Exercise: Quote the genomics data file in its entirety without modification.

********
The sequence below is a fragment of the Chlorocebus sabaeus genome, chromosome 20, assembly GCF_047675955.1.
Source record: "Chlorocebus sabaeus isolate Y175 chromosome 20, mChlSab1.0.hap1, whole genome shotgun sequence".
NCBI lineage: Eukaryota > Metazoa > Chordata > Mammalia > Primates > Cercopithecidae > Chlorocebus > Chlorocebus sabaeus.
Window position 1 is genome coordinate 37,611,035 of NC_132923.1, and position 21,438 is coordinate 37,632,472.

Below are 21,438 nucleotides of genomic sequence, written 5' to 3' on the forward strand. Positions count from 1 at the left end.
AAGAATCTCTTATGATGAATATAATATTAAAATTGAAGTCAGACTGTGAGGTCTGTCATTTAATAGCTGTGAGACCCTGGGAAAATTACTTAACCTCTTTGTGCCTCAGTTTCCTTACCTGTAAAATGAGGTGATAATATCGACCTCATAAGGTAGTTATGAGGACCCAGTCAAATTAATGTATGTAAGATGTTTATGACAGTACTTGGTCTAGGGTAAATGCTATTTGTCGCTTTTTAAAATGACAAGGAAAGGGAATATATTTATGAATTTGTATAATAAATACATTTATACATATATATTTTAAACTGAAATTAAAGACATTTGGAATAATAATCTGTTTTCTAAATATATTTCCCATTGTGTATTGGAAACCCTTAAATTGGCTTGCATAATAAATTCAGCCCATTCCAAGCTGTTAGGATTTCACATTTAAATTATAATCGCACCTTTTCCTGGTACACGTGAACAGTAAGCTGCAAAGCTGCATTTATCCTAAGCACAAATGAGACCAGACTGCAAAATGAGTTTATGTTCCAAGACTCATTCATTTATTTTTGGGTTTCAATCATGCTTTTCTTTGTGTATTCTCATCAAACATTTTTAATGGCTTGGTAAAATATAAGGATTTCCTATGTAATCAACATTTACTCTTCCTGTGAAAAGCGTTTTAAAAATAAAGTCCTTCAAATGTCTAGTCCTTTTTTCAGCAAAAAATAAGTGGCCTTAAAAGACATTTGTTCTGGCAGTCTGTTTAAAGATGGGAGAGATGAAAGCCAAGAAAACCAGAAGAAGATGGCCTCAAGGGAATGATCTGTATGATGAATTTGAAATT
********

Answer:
The sequence below is a fragment of the Chlorocebus sabaeus genome, chromosome 20, assembly GCF_047675955.1.
Source record: "Chlorocebus sabaeus isolate Y175 chromosome 20, mChlSab1.0.hap1, whole genome shotgun sequence".
NCBI lineage: Eukaryota > Metazoa > Chordata > Mammalia > Primates > Cercopithecidae > Chlorocebus > Chlorocebus sabaeus.
Window position 1 is genome coordinate 37,611,035 of NC_132923.1, and position 21,438 is coordinate 37,632,472.

Below are 21,438 nucleotides of genomic sequence, written 5' to 3' on the forward strand. Positions count from 1 at the left end.
AAGAATCTCTTATGATGAATATAATATTAAAATTGAAGTCAGACTGTGAGGTCTGTCATTTAATAGCTGTGAGACCCTGGGAAAATTACTTAACCTCTTTGTGCCTCAGTTTCCTTACCTGTAAAATGAGGTGATAATATCGACCTCATAAGGTAGTTATGAGGACCCAGTCAAATTAATGTATGTAAGATGTTTATGACAGTACTTGGTCTAGGGTAAATGCTATTTGTCGCTTTTTAAAATGACAAGGAAAGGGAATATATTTATGAATTTGTATAATAAATACATTTATACATATATATTTTAAACTGAAATTAAAGACATTTGGAATAATAATCTGTTTTCTAAATATATTTCCCATTGTGTATTGGAAACCCTTAAATTGGCTTGCATAATAAATTCAGCCCATTCCAAGCTGTTAGGATTTCACATTTAAATTATAATCGCACCTTTTCCTGGTACACGTGAACAGTAAGCTGCAAAGCTGCATTTATCCTAAGCACAAATGAGACCAGACTGCAAAATGAGTTTATGTTCCAAGACTCATTCATTTATTTTTGGGTTTCAATCATGCTTTTCTTTGTGTATTCTCATCAAACATTTTTAATGGCTTGGTAAAATATAAGGATTTCCTATGTAATCAACATTTACTCTTCCTGTGAAAAGCGTTTTAAAAATAAAGTCCTTCAAATGTCTAGTCCTTTTTTCAGCAAAAAATAAGTGGCCTTAAAAGACATTTGTTCTGGCAGTCTGTTTAAAGATGGGAGAGATGAAAGCCAAGAAAACCAGAAGAAGATGGCCTCAAGGGAATGATCTGTATGATGAATTTGAAATT